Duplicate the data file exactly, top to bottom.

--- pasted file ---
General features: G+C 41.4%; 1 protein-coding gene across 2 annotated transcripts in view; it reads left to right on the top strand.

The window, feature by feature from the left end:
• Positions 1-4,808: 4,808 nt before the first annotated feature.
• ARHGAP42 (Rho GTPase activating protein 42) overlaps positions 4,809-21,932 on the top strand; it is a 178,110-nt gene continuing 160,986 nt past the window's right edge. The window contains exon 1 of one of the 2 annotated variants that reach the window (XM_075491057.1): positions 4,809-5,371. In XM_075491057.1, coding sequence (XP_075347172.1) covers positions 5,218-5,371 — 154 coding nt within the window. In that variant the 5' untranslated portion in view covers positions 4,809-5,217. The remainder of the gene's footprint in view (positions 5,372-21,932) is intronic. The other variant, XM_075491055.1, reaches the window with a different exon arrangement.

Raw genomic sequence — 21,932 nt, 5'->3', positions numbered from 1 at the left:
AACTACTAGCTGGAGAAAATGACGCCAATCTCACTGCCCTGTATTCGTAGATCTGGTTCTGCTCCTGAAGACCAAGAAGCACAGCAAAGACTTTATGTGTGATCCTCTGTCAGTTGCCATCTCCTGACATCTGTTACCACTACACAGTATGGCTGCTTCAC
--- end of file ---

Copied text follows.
General features: G+C 41.4%; 1 protein-coding gene across 2 annotated transcripts in view; it reads left to right on the top strand.

The window, feature by feature from the left end:
• Positions 1-4,808: 4,808 nt before the first annotated feature.
• ARHGAP42 (Rho GTPase activating protein 42) overlaps positions 4,809-21,932 on the top strand; it is a 178,110-nt gene continuing 160,986 nt past the window's right edge. The window contains exon 1 of one of the 2 annotated variants that reach the window (XM_075491057.1): positions 4,809-5,371. In XM_075491057.1, coding sequence (XP_075347172.1) covers positions 5,218-5,371 — 154 coding nt within the window. In that variant the 5' untranslated portion in view covers positions 4,809-5,217. The remainder of the gene's footprint in view (positions 5,372-21,932) is intronic. The other variant, XM_075491055.1, reaches the window with a different exon arrangement.

Raw genomic sequence — 21,932 nt, 5'->3', positions numbered from 1 at the left:
AACTACTAGCTGGAGAAAATGACGCCAATCTCACTGCCCTGTATTCGTAGATCTGGTTCTGCTCCTGAAGACCAAGAAGCACAGCAAAGACTTTATGTGTGATCCTCTGTCAGTTGCCATCTCCTGACATCTGTTACCACTACACAGTATGGCTGCTTCAC